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The Survivors Network of those Abused by Priests
SNAP Press Statement
For immediate release: Thursday, July 9, 2009
Diocese faces more suits; sex abuse victims respond
Statement by Barbara Blaine of Chicago, national president member of SNAP, the Survivors Network of those Abused by Priests (312-399-4747)
We strongly suspect that the charges of financial misdeeds by Vermont Catholic officials will prove to be true. If the church hierarchy will lie about child sex crimes, they'll certainly lie about their own wealth.
First, kids were betrayed by predator priests. Next, they were betrayed by callous, deceitful Catholic authorities. Now, it seems they're being betrayed again, by selfish, conniving church bureaucrats who apparently care more about protecting their vast assets than about healing their wounded flock.
Canon law changes rarely and slowly. So if Vermont's bishop has been violating the church's internal rules about property ownership and wealth management, he's apparently been doing so for years and years. So it can't be coincidental that just now, after Vermont juries have found church supervisors liable for child rape, that the bishop suddenly decides it's time to change the way he's doing business.
Even after all the evidence has been heard and Vermont jurors have spoken, Bishop Matano refuses to abide by American laws and help victims and Catholics find closure, start healing and move forward. He insists that he and his colleagues are special and privileged and different. He continues to pay hundreds of thousands of dollars to high-priced lawyers to hang onto his assets and salvage his image. That speaks volumes about his real priorities.
(SNAP, the Survivors Network of those Abused by Priests, is the nation’s oldest and largest support group for clergy abuse victims. We’ve been around for 21 years and have more than 9,000 members across the country. Despite the word “priest” in our title, we have members who were molested by religious figures of all denominations, including nuns, rabbis, bishops, and Protestant ministers. Our website is SNAPnetwork.org)
Contact David Clohessy (314-566-9790 cell, 314-645-5915 home), Peter Isely (414-429-7259) Barbara Blaine (312-399-4747), Barbara Dorris (314-862-7688 home, 314 503 0003 cell)
Diocese faces more suits
By Sam Hemingway • Free Press Staff Writer • July 9, 2009
The state's Roman Catholic diocese is facing two new lawsuits claiming it transferred assets into separate entities to make it harder for victims of priest sexual abuse who have sued the church to collect monetary damages in their cases.
The two lawsuits were filed in state and federal court this week by 27 people who have cases awaiting trial in Chittenden Superior Court in Burlington or, in three instances, won damages following a jury trial and are awaiting rulings on appeals of their cases.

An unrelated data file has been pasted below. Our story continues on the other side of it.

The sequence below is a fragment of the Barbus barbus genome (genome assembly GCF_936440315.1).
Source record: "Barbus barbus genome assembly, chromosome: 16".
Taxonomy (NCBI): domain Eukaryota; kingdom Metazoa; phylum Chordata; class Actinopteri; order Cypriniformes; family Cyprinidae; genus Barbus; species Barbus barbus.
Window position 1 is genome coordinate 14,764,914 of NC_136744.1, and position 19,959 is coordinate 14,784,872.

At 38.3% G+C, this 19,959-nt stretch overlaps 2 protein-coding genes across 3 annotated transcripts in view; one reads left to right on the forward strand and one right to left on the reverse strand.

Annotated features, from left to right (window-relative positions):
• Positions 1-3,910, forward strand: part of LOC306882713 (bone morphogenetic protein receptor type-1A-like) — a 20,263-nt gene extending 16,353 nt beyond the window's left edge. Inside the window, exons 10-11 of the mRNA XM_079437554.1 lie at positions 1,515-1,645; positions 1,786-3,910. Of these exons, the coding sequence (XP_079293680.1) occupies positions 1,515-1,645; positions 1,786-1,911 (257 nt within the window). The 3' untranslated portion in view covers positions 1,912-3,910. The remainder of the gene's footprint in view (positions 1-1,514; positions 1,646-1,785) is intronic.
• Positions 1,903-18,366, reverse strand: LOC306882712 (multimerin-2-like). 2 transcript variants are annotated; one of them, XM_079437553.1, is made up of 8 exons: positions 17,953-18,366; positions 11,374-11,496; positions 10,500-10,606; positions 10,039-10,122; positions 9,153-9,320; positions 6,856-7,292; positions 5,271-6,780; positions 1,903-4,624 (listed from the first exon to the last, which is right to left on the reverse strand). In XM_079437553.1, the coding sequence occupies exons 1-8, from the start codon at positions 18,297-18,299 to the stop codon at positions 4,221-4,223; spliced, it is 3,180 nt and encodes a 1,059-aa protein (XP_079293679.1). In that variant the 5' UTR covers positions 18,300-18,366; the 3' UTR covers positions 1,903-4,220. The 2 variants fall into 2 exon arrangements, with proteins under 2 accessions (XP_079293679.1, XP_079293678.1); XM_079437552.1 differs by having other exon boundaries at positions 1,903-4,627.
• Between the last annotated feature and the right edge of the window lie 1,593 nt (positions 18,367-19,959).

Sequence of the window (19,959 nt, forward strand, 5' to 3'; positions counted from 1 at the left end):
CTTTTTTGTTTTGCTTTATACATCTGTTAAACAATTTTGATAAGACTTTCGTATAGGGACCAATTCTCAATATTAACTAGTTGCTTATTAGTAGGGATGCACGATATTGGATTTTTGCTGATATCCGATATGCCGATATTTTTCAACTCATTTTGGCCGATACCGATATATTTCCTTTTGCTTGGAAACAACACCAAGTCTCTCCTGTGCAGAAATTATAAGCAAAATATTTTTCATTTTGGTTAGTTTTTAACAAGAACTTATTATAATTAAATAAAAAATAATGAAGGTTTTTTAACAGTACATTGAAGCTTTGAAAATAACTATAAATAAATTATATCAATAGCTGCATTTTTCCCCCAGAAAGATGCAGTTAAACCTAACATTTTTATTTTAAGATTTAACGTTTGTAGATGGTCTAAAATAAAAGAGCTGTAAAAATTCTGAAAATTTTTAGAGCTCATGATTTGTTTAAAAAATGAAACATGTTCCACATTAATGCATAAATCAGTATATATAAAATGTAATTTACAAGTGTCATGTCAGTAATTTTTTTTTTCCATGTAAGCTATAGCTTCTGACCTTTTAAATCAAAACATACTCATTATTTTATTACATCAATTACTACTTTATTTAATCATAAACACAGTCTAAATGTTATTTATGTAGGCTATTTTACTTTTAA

Besides the diocese itself, the named defendants in the two cases are Bishop Salvatore Matano; Monsignor John McDermott, diocesan chancellor; and Martin Hoak, the financial officer for the diocese.
In nearly identical language, the two lawsuits claim the diocese and its top officials began in 2005 to shift church assets into trusts created by Matano and the diocese to put the assets "beyond the reach" of creditors, including the alleged victims of priest sexual abuse.
Those assets included titles to several hundred parish properties and part of the diocese's investment portfolio.
Documents on file at Chittenden Superior Court show that in 2006, the diocese transferred $3,819,000 to a church pension fund and another $3,704,000 was placed in a newly created trust for Vermont Catholic Charities.
"Defendants ... took this action so as to permit the diocese to claim it did not have sufficient funds to pay settlements or judgments, to frustrate those who had legitimate claims (or) to prevent them from ever recovering the monies to which they were entitled," the twin lawsuits said in part.
Jerome O'Neill, the lead attorney for the 27 named plaintiffs, said Wednesday that the two lawsuits were filed this week in order to beat a legal deadline for bringing such claims and because of the breadth of what he said were fraudulent conveyances by the diocese.
"We were not aware of the full scope of the transfers that the diocese made until recently," O'Neill said. "We believe now it involved several million dollars in investments and several hundred million dollars worth of property."
Tom McCormick, a diocesan attorney, said Wednesday that he had just received copies of the lawsuits. He was reluctant to comment, but did say the diocese had not engaged in any fraudulent transfers of assets.
"The purpose of the transfers was to put the assets in a form that was consistent with canon law," McCormick said, referring to a legal set of rules the church follows. "It was not done with the intent of leaving any claimant without a possible recovery."
The two lawsuits ask the courts to award the 27 plaintiffs compensatory and punitive damages. The case filed at Chittenden Superior Court represents the 20 alleged victims of priest sexual abuse who still live in Vermont; the federal case was filed on behalf of seven alleged victims who live outside Vermont.
To date, juries at Chittenden Superior Court have awarded in excess of $12 million to three former altar boys who alleged they were molested by priests. All three cases are on appeal before the Vermont Supreme Court.
The diocese has also paid out at least $1.75 million over the past five years to settle cases filed by seven other former altar boys with priest sex abuse claims.
Contact Sam Hemingway at 660-1850 or e-mail at email@example.com.
Survivors Network of those Abused by Priests
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